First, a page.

Release Date: May 21st, 1993 (Hungary)
Directed by: Deran Sarafian
Written by: Stephen Sommers
Music by: John Debney
Cast: Christopher Lambert, Mario Van Peebles, Denis Leary, Patrick Stewart, Kadeem Hardison, Sally Kirkland, Big Daddy Kane, Kid Frost, Rakim, Eric B., Doctor Dré, Ed Lover
Davis Entertainment, Gary Gunmen Productions, Dimension Films, 91 Minutes
“Put the gun down? Put the gun down? I’m gonna put the gun down your fuckin’ throat!” – Dani Servigo
Gunmen is one of those ’90s action films that probably should have been a straight-to-video release but actually got a brief theatrical run. It wasn’t successful and sort of just came and went very quickly. While it’s not a very good movie, it is still decent and has a pretty solid early ’90s cast. Plus, it has cameos from a lot of legitimately good rappers from the era.
This is a buddy movie, where you never know when and if the buddies will turn on each other while seeking out the money they’re on the hunt for. They are also on the run from a drug kingpin’s minions, who also want the money for themselves. The buddies are played by Christopher Lambert and Mario Van Peebles. The drug kingpin is played by Patrick Stewart with his top minion being Denis Leary. Like I said, it’s an interesting and kind of cool cast.
For the most part, the film is fun but it also has a plot that just seems to be all over the place. It’s not well written and if it wasn’t for the charismatic cast, this film would be completely forgettable. It’s also minimal on the action. For something called Gunmen, I expected a movie similar to The Expendables or Predator without the alien or Commando with more than one buff badass.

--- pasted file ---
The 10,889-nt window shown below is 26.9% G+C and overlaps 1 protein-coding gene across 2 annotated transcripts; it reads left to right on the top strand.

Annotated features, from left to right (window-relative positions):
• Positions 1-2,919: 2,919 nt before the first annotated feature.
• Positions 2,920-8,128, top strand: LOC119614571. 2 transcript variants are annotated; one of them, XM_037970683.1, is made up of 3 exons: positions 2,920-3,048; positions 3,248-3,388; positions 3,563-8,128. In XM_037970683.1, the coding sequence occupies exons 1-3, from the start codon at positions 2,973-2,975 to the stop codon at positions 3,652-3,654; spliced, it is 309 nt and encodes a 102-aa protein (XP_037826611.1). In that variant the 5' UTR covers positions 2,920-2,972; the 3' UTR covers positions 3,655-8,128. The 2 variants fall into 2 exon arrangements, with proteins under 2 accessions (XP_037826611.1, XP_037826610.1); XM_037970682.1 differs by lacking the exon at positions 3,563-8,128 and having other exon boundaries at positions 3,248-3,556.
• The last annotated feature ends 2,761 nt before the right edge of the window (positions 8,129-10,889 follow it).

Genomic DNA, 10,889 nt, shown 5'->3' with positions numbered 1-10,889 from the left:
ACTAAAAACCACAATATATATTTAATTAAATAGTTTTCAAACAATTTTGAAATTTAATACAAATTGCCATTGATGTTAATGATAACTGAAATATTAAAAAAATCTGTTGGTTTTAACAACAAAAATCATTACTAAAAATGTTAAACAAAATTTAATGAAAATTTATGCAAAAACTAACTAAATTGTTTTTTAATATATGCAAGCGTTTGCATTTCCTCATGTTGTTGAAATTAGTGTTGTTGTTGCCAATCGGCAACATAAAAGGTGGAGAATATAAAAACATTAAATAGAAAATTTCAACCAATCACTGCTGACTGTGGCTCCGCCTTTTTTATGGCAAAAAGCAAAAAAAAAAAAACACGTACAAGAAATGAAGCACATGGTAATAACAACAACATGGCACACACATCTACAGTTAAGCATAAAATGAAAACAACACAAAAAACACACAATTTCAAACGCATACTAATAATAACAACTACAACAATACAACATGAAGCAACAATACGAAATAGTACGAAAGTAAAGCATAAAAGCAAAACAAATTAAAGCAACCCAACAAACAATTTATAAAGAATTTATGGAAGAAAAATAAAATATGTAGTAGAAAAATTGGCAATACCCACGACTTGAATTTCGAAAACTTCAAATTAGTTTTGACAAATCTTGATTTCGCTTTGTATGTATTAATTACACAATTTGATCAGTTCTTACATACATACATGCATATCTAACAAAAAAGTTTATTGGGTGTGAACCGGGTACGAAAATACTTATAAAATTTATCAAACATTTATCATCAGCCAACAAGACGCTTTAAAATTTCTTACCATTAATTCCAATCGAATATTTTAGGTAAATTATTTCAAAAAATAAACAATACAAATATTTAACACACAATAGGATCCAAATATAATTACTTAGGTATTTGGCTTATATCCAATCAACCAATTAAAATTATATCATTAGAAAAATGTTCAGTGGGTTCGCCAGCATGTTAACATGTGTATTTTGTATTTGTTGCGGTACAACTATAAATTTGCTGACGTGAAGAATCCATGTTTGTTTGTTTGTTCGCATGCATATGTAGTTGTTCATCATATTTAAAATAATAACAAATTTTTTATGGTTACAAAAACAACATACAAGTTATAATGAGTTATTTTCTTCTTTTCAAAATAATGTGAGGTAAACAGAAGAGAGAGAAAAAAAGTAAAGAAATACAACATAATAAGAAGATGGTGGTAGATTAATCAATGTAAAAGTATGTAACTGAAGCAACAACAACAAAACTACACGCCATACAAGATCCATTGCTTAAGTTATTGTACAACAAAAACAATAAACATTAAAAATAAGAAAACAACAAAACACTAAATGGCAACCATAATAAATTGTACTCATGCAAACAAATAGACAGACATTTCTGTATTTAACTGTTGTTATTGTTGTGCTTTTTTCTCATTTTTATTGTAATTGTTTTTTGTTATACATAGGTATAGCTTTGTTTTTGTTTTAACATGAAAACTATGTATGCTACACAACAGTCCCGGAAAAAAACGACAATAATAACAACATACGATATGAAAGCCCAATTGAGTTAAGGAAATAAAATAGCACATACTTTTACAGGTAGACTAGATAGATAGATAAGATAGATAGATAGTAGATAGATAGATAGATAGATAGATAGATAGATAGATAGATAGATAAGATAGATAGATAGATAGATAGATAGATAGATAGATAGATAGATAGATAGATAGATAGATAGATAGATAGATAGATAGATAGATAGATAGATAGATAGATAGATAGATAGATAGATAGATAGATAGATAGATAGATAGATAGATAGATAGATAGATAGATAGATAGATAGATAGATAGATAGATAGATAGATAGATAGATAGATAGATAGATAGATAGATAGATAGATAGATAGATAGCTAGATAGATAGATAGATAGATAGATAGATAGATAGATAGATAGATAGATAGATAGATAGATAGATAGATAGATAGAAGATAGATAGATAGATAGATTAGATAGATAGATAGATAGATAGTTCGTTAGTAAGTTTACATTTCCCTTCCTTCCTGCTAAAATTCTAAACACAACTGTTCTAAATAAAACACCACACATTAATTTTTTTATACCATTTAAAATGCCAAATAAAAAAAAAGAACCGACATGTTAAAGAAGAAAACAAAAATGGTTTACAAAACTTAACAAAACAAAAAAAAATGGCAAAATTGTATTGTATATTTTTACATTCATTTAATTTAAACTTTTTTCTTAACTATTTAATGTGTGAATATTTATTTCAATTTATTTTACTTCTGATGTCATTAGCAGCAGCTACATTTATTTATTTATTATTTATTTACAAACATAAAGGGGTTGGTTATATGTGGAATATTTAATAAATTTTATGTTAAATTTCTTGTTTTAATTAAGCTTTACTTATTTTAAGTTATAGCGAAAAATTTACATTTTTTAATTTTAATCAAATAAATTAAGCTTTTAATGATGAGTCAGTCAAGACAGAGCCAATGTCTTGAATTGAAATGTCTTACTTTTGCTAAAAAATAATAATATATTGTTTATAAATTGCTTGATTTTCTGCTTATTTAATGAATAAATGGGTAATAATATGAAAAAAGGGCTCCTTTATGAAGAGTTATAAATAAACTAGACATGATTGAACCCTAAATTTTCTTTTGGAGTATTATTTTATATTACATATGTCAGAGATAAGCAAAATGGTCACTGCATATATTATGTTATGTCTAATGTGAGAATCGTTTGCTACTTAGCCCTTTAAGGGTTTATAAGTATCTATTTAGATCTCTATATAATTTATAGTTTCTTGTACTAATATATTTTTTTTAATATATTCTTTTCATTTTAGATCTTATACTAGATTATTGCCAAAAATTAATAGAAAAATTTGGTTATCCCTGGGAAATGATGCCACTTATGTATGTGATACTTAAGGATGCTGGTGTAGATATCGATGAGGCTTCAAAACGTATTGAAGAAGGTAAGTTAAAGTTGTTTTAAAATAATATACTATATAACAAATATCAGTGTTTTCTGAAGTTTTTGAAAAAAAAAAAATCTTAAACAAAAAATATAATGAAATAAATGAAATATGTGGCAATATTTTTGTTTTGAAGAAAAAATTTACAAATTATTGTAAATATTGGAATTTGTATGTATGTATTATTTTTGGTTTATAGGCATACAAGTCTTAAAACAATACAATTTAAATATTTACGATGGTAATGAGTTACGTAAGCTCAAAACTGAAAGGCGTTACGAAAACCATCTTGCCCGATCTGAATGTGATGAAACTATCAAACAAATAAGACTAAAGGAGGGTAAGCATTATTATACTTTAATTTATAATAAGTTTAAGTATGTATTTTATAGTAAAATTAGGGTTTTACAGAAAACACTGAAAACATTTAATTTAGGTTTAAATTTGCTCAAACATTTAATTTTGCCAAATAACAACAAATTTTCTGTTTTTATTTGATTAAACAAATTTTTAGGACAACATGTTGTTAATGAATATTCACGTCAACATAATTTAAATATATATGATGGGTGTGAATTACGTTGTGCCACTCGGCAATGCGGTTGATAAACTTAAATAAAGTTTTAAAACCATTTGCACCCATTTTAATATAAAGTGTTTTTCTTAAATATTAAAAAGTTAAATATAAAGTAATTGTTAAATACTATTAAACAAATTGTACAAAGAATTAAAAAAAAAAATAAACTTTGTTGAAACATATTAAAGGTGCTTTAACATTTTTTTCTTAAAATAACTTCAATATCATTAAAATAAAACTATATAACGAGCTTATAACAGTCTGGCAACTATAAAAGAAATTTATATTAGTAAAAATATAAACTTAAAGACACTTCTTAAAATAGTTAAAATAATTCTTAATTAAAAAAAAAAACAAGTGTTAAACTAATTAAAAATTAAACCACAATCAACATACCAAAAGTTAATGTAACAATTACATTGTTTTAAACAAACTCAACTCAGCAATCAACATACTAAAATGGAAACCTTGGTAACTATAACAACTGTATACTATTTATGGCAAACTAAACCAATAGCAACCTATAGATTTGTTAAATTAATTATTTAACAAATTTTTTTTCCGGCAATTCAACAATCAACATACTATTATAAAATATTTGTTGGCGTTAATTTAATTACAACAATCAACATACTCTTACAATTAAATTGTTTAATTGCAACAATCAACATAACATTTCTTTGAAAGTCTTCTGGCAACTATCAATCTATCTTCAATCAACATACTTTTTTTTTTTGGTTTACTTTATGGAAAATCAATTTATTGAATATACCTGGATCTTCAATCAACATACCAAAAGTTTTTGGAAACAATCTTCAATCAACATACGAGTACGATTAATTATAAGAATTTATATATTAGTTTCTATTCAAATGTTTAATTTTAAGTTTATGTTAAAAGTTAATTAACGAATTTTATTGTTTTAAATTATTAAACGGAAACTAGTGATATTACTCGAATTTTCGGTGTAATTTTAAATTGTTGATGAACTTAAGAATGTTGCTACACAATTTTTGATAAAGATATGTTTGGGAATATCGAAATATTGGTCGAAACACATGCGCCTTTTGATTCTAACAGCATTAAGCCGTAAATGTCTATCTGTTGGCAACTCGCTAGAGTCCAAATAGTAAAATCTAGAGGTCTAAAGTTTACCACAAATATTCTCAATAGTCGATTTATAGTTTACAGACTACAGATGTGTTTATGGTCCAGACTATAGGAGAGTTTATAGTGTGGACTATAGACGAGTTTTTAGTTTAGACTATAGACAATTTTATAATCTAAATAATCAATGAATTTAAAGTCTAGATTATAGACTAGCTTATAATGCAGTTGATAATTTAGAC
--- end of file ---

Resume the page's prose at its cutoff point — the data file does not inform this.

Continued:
The film does have a lot of good stunts though. There just wasn’t enough shoot’em up stuff for a film with a title that implies such. In fact, I don’t think Gunmen is an accurate title. And the poster implies a squad of badasses. But alas, we get a duo with a little help from Kadeem Hardison (a.k.a. Dwayne Wayne from A Different World).
I did like the location shooting and the look of the picture was good. It had a grittiness to it and where it was high octane, it really went for the gusto. I just wish it had more of those moments.
The finale was decent but nothing exceptional. The last twenty minutes of the film are the best, so at least it built towards something and delivered.
But ultimately, this is a run-of-the-mill ’90s action flick without a lot of flourish or much of anything to set it apart from the pack. But I really loved Leary and Stewart in this.
Lambert and Van Peebles would go on to co-star together in the third Highlander movie a year later.
Pairs well with: Mean Guns, Posse, Highlander: The Final Dimension, Survivng the Game and Who’s the Man?